Premodern European medicine has been poorly studied for its clinical potential, compared with traditional pharmacopeias of other parts of the world. Our research also raises questions about medieval medical practitioners. Today, the word “medieval” is used as a derogatory term, indicating cruel behavior, ignorance or backwards thinking. This perpetuates the myth that the period is unworthy of study.
During our eyesalve study, chemist Tu Youyou was awarded the Nobel Prize in Physiology or Medicine for her discovery of a new therapy for malaria after searching over 2,000 recipes from ancient Chinese literature on herbal medicine. Is another “silver bullet” for microbial infection hidden within medieval European medical literature?
Certainly, there are medieval superstitions and treatments that we would not replicate today, such as purging a patient’s body of pathogenic humors. However, our work suggests that there could be a methodology behind the medicines of medieval practitioners, informed by a long tradition of observation and experimentation.
One key finding was that following the steps exactly as specified by the Bald’s eyesalve recipe – including waiting nine days before use – was crucial for its efficacy. Are the results of this medieval recipe representative of others that treat infection? Were practitioners selecting and combining materials following some “scientific” methodology for producing biologically active cocktails?
Further research may show that some medieval medicines were more than placebos or palliative aids, but actual “ancientbiotics” used long before the modern science of infection control. This idea underlies our current study on the medieval medical text, “Lylye of Medicynes.”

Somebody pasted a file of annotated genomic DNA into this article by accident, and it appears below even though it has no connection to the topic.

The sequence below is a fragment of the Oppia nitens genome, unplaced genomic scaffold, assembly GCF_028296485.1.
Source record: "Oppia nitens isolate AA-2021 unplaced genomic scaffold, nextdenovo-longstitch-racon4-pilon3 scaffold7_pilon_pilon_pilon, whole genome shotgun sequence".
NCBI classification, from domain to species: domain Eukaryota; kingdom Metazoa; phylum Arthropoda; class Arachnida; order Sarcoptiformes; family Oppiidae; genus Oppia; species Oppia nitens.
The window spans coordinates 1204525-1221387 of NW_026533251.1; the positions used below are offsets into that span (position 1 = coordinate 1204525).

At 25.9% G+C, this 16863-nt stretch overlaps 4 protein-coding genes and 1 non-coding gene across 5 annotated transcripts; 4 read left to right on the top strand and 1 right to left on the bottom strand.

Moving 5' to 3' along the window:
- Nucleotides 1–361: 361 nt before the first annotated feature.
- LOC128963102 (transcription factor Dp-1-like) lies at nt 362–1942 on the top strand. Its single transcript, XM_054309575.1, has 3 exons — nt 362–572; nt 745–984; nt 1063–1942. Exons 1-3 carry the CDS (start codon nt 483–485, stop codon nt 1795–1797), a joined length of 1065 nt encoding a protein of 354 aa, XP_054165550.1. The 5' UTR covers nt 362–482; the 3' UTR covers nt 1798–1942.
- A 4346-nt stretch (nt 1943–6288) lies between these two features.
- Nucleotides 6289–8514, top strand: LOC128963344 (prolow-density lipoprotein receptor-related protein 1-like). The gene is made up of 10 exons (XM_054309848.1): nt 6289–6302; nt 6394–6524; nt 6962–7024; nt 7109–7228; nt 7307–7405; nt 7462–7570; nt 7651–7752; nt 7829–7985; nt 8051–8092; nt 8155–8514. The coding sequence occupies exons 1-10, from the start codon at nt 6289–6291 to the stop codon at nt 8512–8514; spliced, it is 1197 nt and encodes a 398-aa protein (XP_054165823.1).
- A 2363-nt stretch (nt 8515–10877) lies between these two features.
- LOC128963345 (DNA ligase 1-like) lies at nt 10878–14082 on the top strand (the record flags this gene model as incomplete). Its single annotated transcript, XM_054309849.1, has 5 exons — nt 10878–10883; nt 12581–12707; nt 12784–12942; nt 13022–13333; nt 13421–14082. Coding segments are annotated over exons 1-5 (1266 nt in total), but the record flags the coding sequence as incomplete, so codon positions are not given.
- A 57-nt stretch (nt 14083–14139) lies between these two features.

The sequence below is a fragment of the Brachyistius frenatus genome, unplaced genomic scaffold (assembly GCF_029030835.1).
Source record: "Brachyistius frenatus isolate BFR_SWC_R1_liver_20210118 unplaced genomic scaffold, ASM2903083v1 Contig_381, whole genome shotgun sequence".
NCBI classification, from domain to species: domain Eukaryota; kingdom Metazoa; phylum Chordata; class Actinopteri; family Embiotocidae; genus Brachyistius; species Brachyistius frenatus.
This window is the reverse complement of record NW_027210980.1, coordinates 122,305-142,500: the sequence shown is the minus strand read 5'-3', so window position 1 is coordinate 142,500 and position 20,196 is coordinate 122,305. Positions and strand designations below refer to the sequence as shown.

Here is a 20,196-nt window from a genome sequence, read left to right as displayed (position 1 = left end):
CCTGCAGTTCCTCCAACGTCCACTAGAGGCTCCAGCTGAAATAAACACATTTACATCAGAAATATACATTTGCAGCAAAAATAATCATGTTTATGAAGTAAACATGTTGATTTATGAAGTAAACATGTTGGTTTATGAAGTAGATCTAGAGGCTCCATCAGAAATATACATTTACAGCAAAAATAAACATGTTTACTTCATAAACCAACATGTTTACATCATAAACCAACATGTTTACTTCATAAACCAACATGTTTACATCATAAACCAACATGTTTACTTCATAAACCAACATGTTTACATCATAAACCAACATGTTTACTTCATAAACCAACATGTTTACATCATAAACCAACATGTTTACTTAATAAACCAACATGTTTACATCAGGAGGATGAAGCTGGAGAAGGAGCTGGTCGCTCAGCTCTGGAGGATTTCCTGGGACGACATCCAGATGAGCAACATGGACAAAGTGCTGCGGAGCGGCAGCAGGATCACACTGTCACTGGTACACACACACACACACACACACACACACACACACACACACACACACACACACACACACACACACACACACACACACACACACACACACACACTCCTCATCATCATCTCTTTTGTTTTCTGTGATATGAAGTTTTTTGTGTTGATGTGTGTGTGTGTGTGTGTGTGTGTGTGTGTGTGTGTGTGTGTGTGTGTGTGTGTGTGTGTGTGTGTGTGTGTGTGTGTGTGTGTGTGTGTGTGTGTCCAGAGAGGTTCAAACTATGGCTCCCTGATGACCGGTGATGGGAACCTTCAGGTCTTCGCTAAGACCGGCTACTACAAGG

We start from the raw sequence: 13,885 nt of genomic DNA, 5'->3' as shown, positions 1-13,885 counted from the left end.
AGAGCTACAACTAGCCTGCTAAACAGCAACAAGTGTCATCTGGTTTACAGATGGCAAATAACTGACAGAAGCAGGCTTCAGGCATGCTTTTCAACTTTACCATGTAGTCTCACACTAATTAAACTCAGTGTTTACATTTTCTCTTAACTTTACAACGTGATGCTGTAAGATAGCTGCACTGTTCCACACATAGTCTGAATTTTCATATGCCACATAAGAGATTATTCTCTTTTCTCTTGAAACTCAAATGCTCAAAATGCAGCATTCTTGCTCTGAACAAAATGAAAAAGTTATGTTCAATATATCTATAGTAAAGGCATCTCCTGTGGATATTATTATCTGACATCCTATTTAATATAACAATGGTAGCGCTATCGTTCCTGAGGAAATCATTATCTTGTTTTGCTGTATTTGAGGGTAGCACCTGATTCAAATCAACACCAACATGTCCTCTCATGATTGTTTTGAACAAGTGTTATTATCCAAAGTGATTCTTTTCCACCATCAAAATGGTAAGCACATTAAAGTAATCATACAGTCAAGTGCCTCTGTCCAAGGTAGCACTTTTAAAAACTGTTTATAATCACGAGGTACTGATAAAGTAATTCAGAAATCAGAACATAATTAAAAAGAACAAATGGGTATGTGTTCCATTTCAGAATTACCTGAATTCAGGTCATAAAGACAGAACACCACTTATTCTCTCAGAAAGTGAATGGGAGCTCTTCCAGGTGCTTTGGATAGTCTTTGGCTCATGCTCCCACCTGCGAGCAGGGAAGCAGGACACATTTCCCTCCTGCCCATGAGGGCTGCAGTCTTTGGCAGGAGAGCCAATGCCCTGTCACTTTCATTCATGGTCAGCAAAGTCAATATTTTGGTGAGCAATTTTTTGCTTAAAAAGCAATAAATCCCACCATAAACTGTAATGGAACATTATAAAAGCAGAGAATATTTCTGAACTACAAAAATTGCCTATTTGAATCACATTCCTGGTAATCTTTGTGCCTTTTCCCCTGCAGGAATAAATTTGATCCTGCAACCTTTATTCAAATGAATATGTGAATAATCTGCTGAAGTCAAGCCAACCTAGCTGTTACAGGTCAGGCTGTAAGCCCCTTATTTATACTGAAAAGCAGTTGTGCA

A medieval medicines database
The “Lylye of Medicynes” is a 15th-century Middle English translation of the Latin “Lilium medicinae,” first completed in 1305. It is a translation of the major work of a significant medieval physician, Bernard of Gordon. His “Lilium medicinae” was translated and printed continuously over many centuries, until at least the late 17th century.
The text contains a wealth of medical recipes. In the Middle English translation, there are 360 recipes – clearly indicated with Rx in the text – and many thousands more ingredient names.
As a doctoral student, I prepared the first-ever edition of the “Lylye of Medicynes” and compared the recipes against four extant Latin copies of the “Lilium medicinae.” This involved faithfully copying the Middle English text from the medieval manuscript, then editing that text for a modern reader, such as adding modern punctuation and correcting scribal errors. The “Lylye of Medicynes” is 245 folios, which equates to 600 pages of word-processed text.
I loaded the Middle English names of ingredients into a database, along with translations into modern equivalents, juxtaposed with relationships to recipe and disease. It is very time-consuming to format medieval data for processing with modern technologies. It also takes time to translate medieval medical ingredients into modern equivalents, due in part to multiple synonyms as well as variations in modern scientific nomenclature for plants. This information has to be verified across many sources.